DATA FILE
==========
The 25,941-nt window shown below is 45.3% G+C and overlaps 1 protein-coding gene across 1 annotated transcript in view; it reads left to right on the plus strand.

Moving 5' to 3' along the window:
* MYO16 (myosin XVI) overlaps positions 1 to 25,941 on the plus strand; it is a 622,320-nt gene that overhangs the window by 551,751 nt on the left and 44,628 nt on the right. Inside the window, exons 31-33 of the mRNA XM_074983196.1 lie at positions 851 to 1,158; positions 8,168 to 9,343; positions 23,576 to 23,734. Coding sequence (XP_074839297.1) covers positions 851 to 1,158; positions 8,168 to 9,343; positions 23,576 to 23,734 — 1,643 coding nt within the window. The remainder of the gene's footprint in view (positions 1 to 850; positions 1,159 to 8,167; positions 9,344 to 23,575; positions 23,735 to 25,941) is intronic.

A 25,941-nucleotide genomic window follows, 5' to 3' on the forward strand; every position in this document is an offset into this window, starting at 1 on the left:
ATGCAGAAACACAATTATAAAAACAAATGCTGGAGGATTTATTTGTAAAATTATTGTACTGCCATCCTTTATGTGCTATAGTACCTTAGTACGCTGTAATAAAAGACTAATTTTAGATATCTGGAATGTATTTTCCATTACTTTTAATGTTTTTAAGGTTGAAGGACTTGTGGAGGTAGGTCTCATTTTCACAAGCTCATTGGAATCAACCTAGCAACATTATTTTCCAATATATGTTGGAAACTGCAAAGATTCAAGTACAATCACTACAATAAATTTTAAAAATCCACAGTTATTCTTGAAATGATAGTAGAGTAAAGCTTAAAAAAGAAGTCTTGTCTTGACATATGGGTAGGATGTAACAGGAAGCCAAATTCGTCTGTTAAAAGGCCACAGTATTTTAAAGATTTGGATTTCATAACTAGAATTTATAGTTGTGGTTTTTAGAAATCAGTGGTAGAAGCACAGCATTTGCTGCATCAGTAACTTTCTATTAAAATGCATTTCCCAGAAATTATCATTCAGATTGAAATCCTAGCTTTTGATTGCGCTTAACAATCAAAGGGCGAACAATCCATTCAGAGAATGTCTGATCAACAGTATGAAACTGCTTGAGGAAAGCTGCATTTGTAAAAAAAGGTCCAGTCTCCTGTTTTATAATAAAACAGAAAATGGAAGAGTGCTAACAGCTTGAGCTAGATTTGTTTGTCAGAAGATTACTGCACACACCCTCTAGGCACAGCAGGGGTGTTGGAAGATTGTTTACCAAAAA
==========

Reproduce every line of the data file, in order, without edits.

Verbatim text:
The 25,941-nt window shown below is 45.3% G+C and overlaps 1 protein-coding gene across 1 annotated transcript in view; it reads left to right on the plus strand.

Moving 5' to 3' along the window:
* MYO16 (myosin XVI) overlaps positions 1 to 25,941 on the plus strand; it is a 622,320-nt gene that overhangs the window by 551,751 nt on the left and 44,628 nt on the right. Inside the window, exons 31-33 of the mRNA XM_074983196.1 lie at positions 851 to 1,158; positions 8,168 to 9,343; positions 23,576 to 23,734. Coding sequence (XP_074839297.1) covers positions 851 to 1,158; positions 8,168 to 9,343; positions 23,576 to 23,734 — 1,643 coding nt within the window. The remainder of the gene's footprint in view (positions 1 to 850; positions 1,159 to 8,167; positions 9,344 to 23,575; positions 23,735 to 25,941) is intronic.

A 25,941-nucleotide genomic window follows, 5' to 3' on the forward strand; every position in this document is an offset into this window, starting at 1 on the left:
ATGCAGAAACACAATTATAAAAACAAATGCTGGAGGATTTATTTGTAAAATTATTGTACTGCCATCCTTTATGTGCTATAGTACCTTAGTACGCTGTAATAAAAGACTAATTTTAGATATCTGGAATGTATTTTCCATTACTTTTAATGTTTTTAAGGTTGAAGGACTTGTGGAGGTAGGTCTCATTTTCACAAGCTCATTGGAATCAACCTAGCAACATTATTTTCCAATATATGTTGGAAACTGCAAAGATTCAAGTACAATCACTACAATAAATTTTAAAAATCCACAGTTATTCTTGAAATGATAGTAGAGTAAAGCTTAAAAAAGAAGTCTTGTCTTGACATATGGGTAGGATGTAACAGGAAGCCAAATTCGTCTGTTAAAAGGCCACAGTATTTTAAAGATTTGGATTTCATAACTAGAATTTATAGTTGTGGTTTTTAGAAATCAGTGGTAGAAGCACAGCATTTGCTGCATCAGTAACTTTCTATTAAAATGCATTTCCCAGAAATTATCATTCAGATTGAAATCCTAGCTTTTGATTGCGCTTAACAATCAAAGGGCGAACAATCCATTCAGAGAATGTCTGATCAACAGTATGAAACTGCTTGAGGAAAGCTGCATTTGTAAAAAAAGGTCCAGTCTCCTGTTTTATAATAAAACAGAAAATGGAAGAGTGCTAACAGCTTGAGCTAGATTTGTTTGTCAGAAGATTACTGCACACACCCTCTAGGCACAGCAGGGGTGTTGGAAGATTGTTTACCAAAAA